Looking for Water Jet Cutting Services in New Hampshire?

Water Jet Cutting Services New HampshireDid you know that Manufacturer’s Rubber & Supply offers nationwide water jet cutting services? This unique cutting service was introduced back in the 1930’s to the manufacturing world and remains a top option in the industry today for precise cutting of a wide range of materials. Below we will cover what water jet cutting is, what the capabilities and applications are, and the different materials that can be used.

What is Water Jet Cutting?

A waterjet cutter is a tool capable of slicing into metal or other materials using a jet of water at high velocity and pressure, or a mixture of water and an abrasive substance. The process is essentially the same as water erosion found in nature but accelerated and concentrated by orders of magnitude. The cutter is commonly connected to a high-pressure water pump (a local water main does not supply sufficient pressure) where the water is then ejected out of the nozzle, cutting through the material by bombarding it with the stream of high-speed water.

Waterjets are fast, flexible, reasonably precise, and in the last few years have become friendly and easy to use. They use the technology of high-pressure water being forced through a small hole to concentrate an extreme amount of energy in a small area. The restriction of the tiny orifice creates high pressure and a high-velocity beam, much like putting your finger over the end of a garden hose.

The Best Materials for Water Jet Cutting

The most important benefit of the waterjet cutter is its ability to cut material without interfering with the material’s inherent structure as there is no heat affected zone. This allows metals to be cut without harming or changing their intrinsic properties.

Waterjets can cut just about any material that can be made into a sheet and placed in front of them. The most popular materials used are metals because waterjets can cut intricate shapes to a high precision quickly and economically. Waterjets also commonly cut stone and glass, because the waterjet can get intricate shapes not possible using traditional machining methods.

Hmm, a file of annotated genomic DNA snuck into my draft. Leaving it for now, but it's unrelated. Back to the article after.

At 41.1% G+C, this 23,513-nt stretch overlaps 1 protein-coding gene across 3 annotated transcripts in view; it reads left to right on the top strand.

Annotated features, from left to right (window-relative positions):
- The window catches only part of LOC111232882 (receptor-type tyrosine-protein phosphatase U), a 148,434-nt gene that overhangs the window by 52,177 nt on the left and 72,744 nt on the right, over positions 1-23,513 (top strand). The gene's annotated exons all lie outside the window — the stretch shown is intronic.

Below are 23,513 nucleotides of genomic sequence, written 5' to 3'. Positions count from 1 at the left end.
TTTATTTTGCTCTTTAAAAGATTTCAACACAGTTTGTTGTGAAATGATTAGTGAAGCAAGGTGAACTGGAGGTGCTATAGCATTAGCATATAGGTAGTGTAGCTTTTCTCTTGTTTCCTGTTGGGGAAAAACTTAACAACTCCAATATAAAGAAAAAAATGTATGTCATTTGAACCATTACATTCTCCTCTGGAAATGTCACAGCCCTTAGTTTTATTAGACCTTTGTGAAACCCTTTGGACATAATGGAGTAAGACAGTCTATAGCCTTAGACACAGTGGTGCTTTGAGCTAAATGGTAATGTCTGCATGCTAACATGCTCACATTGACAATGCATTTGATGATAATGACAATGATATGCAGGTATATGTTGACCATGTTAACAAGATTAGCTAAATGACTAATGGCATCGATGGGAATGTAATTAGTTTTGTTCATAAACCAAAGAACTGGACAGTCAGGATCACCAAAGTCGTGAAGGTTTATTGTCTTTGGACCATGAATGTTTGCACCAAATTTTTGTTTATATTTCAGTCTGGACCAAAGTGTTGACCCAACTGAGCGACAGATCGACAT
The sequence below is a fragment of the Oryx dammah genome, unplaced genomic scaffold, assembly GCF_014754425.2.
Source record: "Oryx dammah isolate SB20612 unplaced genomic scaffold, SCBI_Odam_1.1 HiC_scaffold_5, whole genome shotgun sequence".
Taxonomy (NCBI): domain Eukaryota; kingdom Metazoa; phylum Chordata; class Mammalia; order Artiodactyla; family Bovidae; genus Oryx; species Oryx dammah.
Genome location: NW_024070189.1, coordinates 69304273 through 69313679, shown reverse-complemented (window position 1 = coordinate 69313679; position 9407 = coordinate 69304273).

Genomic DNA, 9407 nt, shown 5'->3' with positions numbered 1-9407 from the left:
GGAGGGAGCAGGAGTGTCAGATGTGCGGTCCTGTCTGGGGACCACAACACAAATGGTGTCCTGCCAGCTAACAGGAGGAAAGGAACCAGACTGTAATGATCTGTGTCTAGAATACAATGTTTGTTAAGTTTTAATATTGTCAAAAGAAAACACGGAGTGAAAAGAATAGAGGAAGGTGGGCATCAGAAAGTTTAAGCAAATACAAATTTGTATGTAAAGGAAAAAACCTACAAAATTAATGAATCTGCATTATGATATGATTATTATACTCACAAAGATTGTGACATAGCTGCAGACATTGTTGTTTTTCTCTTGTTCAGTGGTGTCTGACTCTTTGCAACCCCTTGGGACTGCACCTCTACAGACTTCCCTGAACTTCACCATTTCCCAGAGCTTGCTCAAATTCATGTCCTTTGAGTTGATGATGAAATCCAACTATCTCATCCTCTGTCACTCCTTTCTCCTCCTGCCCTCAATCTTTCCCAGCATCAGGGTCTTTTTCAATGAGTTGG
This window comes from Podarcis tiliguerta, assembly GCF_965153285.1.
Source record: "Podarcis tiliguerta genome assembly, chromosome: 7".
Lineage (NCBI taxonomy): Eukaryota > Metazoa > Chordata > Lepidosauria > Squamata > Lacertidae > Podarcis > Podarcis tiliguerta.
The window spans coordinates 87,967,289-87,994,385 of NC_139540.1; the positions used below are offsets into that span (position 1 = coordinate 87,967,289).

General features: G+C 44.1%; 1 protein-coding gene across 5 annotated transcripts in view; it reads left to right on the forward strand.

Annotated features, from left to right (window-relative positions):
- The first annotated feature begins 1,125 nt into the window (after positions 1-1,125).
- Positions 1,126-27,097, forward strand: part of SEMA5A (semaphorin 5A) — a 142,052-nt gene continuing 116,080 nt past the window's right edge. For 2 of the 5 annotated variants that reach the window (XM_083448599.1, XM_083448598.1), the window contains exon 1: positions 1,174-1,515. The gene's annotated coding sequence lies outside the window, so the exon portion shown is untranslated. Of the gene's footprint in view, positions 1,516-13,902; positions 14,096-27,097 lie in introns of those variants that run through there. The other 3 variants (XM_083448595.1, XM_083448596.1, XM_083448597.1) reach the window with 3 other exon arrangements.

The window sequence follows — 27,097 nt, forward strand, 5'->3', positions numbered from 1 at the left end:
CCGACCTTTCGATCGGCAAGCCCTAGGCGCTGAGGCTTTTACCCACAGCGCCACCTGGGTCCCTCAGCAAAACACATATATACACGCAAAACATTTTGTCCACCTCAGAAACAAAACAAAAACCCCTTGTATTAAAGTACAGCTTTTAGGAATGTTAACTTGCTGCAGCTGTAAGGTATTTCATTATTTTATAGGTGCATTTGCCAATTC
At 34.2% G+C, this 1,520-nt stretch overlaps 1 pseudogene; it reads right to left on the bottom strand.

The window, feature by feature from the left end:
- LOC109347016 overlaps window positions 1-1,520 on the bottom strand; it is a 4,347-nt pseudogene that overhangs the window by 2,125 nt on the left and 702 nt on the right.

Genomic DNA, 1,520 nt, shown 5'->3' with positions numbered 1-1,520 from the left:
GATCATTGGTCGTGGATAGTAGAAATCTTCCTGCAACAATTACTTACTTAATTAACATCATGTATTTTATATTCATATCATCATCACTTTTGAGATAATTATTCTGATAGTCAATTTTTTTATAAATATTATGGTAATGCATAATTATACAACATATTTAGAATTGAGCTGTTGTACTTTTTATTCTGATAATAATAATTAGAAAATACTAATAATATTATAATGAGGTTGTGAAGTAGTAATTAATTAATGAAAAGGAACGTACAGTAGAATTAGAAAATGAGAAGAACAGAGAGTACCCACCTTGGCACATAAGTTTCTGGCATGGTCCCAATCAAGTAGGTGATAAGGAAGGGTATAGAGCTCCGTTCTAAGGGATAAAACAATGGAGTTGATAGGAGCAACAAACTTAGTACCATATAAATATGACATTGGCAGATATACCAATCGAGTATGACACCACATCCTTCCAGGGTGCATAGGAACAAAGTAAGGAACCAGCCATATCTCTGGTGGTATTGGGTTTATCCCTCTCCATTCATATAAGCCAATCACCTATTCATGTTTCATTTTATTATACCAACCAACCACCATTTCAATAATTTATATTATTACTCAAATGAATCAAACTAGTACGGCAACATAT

Other Materials that can be cut:

  • Copper
  • Brass
  • Aluminum
  • Rubber
  • Alloys of all types
  • Titanium
  • Pre-hardened, mild and stainless steel
  • Ceramic
  • Quartz
  • Laminated materials
  • Flammable materials

Water Jet Cutting Applications and Industries

Waterjet machines are not specialty machines for niche applications. They are general purpose tools that are useful in any machine shop. Following is a small sampling of specialized applications.

General purpose machine shops: Waterjets are good all-around machine tools, as it is fast and easy to go from idea to finished part.

Artists: Artists use waterjets because they can create intricate designs in materials that have traditionally been difficult to work with, such as stained glass, marble, and stone.

Architectural: Similar to the art market, there are many machines out there making custom flooring from stone, as well as making architectural details from metal.

Aerospace: Companies that make parts for the aerospace industry utilize water jet cutting for aluminum, which is easily machined on a waterjet.

Manufacturing: Waterjets are used for making parts of products that are sold, as well as many of the parts used to make the machines on the assembly lines.

Automotive & Transportation: Prototyping and production parts for automobiles, and the tooling for making automobiles. Many custom race car parts are made on waterjets.

Model Shops / Rapid Prototyping: Fast turnaround of single piece production in nearly any material make waterjets perfect for these kinds of applications.

Schools: Many of the larger size universities that offer engineering classes also have waterjets. They are great tools for the classroom environment because they are easy to learn, program, and operate.

For more information about our waterjet cutting services for your business or project, contact us or request a quote today!

Photo: Wikimedia